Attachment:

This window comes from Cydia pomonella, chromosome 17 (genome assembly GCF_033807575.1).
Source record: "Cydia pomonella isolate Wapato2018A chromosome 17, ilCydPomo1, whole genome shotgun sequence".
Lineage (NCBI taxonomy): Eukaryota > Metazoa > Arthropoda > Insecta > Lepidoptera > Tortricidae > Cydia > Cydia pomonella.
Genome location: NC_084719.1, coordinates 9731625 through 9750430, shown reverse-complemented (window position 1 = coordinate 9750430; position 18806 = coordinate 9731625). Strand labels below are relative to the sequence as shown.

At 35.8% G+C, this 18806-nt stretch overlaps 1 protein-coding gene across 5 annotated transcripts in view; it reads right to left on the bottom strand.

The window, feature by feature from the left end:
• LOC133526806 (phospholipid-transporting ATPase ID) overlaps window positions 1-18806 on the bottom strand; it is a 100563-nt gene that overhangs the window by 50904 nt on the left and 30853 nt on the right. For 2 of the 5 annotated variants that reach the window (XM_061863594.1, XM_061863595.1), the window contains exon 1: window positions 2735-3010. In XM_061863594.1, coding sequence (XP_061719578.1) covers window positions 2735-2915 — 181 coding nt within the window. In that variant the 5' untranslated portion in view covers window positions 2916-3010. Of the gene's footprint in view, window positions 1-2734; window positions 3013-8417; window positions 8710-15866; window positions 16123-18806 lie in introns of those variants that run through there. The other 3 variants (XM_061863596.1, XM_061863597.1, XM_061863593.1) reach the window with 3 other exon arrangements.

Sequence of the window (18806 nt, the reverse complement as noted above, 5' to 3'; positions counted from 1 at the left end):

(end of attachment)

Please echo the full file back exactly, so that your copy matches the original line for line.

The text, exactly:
This window comes from Cydia pomonella, chromosome 17 (genome assembly GCF_033807575.1).
Source record: "Cydia pomonella isolate Wapato2018A chromosome 17, ilCydPomo1, whole genome shotgun sequence".
Lineage (NCBI taxonomy): Eukaryota > Metazoa > Arthropoda > Insecta > Lepidoptera > Tortricidae > Cydia > Cydia pomonella.
Genome location: NC_084719.1, coordinates 9731625 through 9750430, shown reverse-complemented (window position 1 = coordinate 9750430; position 18806 = coordinate 9731625). Strand labels below are relative to the sequence as shown.

At 35.8% G+C, this 18806-nt stretch overlaps 1 protein-coding gene across 5 annotated transcripts in view; it reads right to left on the bottom strand.

The window, feature by feature from the left end:
• LOC133526806 (phospholipid-transporting ATPase ID) overlaps window positions 1-18806 on the bottom strand; it is a 100563-nt gene that overhangs the window by 50904 nt on the left and 30853 nt on the right. For 2 of the 5 annotated variants that reach the window (XM_061863594.1, XM_061863595.1), the window contains exon 1: window positions 2735-3010. In XM_061863594.1, coding sequence (XP_061719578.1) covers window positions 2735-2915 — 181 coding nt within the window. In that variant the 5' untranslated portion in view covers window positions 2916-3010. Of the gene's footprint in view, window positions 1-2734; window positions 3013-8417; window positions 8710-15866; window positions 16123-18806 lie in introns of those variants that run through there. The other 3 variants (XM_061863596.1, XM_061863597.1, XM_061863593.1) reach the window with 3 other exon arrangements.

Sequence of the window (18806 nt, the reverse complement as noted above, 5' to 3'; positions counted from 1 at the left end):